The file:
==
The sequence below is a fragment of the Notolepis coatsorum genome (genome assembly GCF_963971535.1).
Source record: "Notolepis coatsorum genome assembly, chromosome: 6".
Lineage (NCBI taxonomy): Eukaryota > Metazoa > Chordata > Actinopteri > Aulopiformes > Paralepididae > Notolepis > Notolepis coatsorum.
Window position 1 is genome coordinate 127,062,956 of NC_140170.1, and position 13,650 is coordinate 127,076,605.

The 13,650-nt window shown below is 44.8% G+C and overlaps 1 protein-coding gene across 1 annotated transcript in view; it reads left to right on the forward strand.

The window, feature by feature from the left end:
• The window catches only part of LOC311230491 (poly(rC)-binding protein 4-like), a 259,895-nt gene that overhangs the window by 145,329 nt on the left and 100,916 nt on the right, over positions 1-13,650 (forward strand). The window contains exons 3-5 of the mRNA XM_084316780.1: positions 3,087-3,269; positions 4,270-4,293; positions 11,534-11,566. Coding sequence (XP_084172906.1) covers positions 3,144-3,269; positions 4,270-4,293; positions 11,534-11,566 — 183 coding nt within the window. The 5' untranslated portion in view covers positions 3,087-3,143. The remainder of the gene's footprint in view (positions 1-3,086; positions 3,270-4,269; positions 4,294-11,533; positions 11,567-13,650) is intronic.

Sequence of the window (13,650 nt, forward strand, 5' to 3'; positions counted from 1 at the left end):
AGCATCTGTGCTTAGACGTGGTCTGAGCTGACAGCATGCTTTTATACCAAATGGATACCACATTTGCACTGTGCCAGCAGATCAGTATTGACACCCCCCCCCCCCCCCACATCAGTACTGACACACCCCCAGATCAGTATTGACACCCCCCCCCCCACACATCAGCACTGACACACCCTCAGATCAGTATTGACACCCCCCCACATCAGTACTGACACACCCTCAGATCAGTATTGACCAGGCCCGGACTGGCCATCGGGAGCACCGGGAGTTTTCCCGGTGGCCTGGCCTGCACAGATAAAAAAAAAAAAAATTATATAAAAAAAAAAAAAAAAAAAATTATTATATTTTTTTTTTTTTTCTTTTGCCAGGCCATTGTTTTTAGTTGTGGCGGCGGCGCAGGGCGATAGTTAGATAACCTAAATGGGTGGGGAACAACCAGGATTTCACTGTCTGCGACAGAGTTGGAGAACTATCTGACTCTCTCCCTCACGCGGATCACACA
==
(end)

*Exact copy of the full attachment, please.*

The sequence below is a fragment of the Notolepis coatsorum genome (genome assembly GCF_963971535.1).
Source record: "Notolepis coatsorum genome assembly, chromosome: 6".
Lineage (NCBI taxonomy): Eukaryota > Metazoa > Chordata > Actinopteri > Aulopiformes > Paralepididae > Notolepis > Notolepis coatsorum.
Window position 1 is genome coordinate 127,062,956 of NC_140170.1, and position 13,650 is coordinate 127,076,605.

The 13,650-nt window shown below is 44.8% G+C and overlaps 1 protein-coding gene across 1 annotated transcript in view; it reads left to right on the forward strand.

The window, feature by feature from the left end:
• The window catches only part of LOC311230491 (poly(rC)-binding protein 4-like), a 259,895-nt gene that overhangs the window by 145,329 nt on the left and 100,916 nt on the right, over positions 1-13,650 (forward strand). The window contains exons 3-5 of the mRNA XM_084316780.1: positions 3,087-3,269; positions 4,270-4,293; positions 11,534-11,566. Coding sequence (XP_084172906.1) covers positions 3,144-3,269; positions 4,270-4,293; positions 11,534-11,566 — 183 coding nt within the window. The 5' untranslated portion in view covers positions 3,087-3,143. The remainder of the gene's footprint in view (positions 1-3,086; positions 3,270-4,269; positions 4,294-11,533; positions 11,567-13,650) is intronic.

Sequence of the window (13,650 nt, forward strand, 5' to 3'; positions counted from 1 at the left end):
AGCATCTGTGCTTAGACGTGGTCTGAGCTGACAGCATGCTTTTATACCAAATGGATACCACATTTGCACTGTGCCAGCAGATCAGTATTGACACCCCCCCCCCCCCCCACATCAGTACTGACACACCCCCAGATCAGTATTGACACCCCCCCCCCCACACATCAGCACTGACACACCCTCAGATCAGTATTGACACCCCCCCACATCAGTACTGACACACCCTCAGATCAGTATTGACCAGGCCCGGACTGGCCATCGGGAGCACCGGGAGTTTTCCCGGTGGCCTGGCCTGCACAGATAAAAAAAAAAAAAATTATATAAAAAAAAAAAAAAAAAAAATTATTATATTTTTTTTTTTTTTCTTTTGCCAGGCCATTGTTTTTAGTTGTGGCGGCGGCGCAGGGCGATAGTTAGATAACCTAAATGGGTGGGGAACAACCAGGATTTCACTGTCTGCGACAGAGTTGGAGAACTATCTGACTCTCTCCCTCACGCGGATCACACA